There’s no correlation that suggests mass shootings have increased in recent years. Simply, they haven’t. The data is clear. And mass-killings more generally actually peaked in the US in 1929 (the year of a particularly awful tragedy at the hands of a pyromaniac, if I’m not mistaken).

According to the National Centre for Education Statistics, schools are significantly safer now than they were 20 years ago: the violent crime victimisation rate fell from 53 per 1,000 students to 14. An incredible fall of 74% from the early 90s.

At the time of writing, there’s now only two states that don’t have ‘right to carry’ laws in the US (i.e. laws that mean you can carry a concealed handgun). The unprecedented liberalisation (in the proper sense of the word) means that there’s over 300 million guns in the US and at least one in 45% of all households. All this despite the massive fall in gun-related violent crime. In fact, the proliferation of guns in America that are held by law-abiding citizens are probably a reason why the crimes are falling. A legally held gun is significantly more likely to be used to prevent a crime than instigate one.

And as Nick points out, this call for bans on “assault weapons” (there’s a correlation between how passionately someone wants to ban them and their inability to define what one actually is), would lead to no change in the level of gun crime. And that’s at best. A report by the US governments National Criminal Justice Reference Service concludes in a comprehensive study (where you get the feeling they really wanted to prove assault weapons should be outlawed): “Should [the so-called assault weapon ban] be renewed, the ban’s effects would on gun violence are likely to be small at best and perhaps too small for reliable measurement.”

We don’t need new laws. We just need to morn the loss of these precious people that we have lost. You want to solve the problems of the world? We libertarians cracked that a long time ago: More freedom. More love.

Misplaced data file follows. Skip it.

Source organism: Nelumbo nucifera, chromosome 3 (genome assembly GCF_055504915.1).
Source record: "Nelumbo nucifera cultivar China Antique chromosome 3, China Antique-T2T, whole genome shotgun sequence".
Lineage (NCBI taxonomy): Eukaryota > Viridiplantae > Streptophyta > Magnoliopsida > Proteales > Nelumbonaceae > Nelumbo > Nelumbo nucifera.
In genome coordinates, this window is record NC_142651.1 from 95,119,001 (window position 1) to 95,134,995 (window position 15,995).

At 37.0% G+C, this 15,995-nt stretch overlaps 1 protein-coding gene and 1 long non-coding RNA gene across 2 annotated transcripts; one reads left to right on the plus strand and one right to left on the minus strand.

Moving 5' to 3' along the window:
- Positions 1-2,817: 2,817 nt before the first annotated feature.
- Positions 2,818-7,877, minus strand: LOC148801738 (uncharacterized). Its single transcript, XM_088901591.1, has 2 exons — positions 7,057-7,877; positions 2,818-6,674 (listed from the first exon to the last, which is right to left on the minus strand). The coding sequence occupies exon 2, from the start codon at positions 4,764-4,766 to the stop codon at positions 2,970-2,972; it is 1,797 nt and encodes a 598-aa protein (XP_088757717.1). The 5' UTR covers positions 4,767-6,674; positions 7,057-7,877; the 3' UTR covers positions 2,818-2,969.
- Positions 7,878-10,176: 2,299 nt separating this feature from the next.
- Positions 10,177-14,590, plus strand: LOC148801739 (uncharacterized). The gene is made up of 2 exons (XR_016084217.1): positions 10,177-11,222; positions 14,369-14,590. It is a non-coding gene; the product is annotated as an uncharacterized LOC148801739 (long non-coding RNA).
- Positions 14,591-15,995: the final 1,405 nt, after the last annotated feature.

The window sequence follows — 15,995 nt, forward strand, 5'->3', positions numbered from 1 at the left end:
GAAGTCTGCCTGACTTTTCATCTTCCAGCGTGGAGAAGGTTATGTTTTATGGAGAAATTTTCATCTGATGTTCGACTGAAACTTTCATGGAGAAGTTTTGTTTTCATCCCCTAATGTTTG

Why Libertarians Win. Always.

Matt Ridley - The Rational Optimist

Matt Ridley – The Rational Optimist

I’m currently re-reading Matt Ridley’s incredible book, the Rational Optimist. It’s another timely reminder that it’s very good to be a libertarian right now. In fact, being a libertarian has put you on the right side of history and reason since the dawn of mankind.

What’s great for libertarianism, is that in the 100,000 year-or-so history of our breed of hominids, we have been winning the moral and factual argument in the real world. Our brand of reality is actually the real one, not merely the one that we’d like in theory to exist. Conservatives and modern so-called ‘liberals’ (I prefer the term ‘socialist’ or ‘social democrat’ to describe them) cannot – and have never really been able to – say the same thing.

The moment homo sapiens first evolved from their homo dynamicus ancestors, we started to learn the relative value of trade (i.e. I value item A but I value item B a tiny bit more. For you, it’s the other way around, so we trade on mutually beneficial terms). In countless tests, our gorilla, chimp, bonobo and orang-utan cousins can’t pull off the same trick. None of the hominids before us could quite do it either. Our brains were about the same size as our father-species. We were weaker and not necessarily smarter than the neanderthals. But this understanding of trade was what separated us. It’s what made us the sucess we are today.

And on it goes. Everywhere around the world, at an ever faster rate, the human race is living in an increasingly freer, happier, and more beautifully hyphenated and mongrelised world. Almost everything is getting better all the time. Or to state it differently, almost everything is getting more libertarian all the time.

In fact, the only significant area where we seem to be losing the argument, is in the size and scope of the government. In the West, it appears that the unproductive sector is getting increasingly larger relative to the size of the productive sector. But libertarianism, like gravity, is a fact of life. And it will only be a matter of (possibly prolonged) time before this one minor blip in the libertarian road is finally paved over. The size of government will eventually have to come down, just as every aeroplane that has ever taken off has eventually had to land.

The only real question is, will it be an orderly, rational and safe landing, or will it be a “brace for impact” kind of affair?

I hope everybody comes to their senses long before we have to prepare for a bumpy fall to earth.

Ron Paul’s Farewell Speech

A sad day, but an inevitable one. Here’s Congressman Paul, stumbly, awkward but totally true:

Good bye Ron, we’ll miss you in that grand old chamber.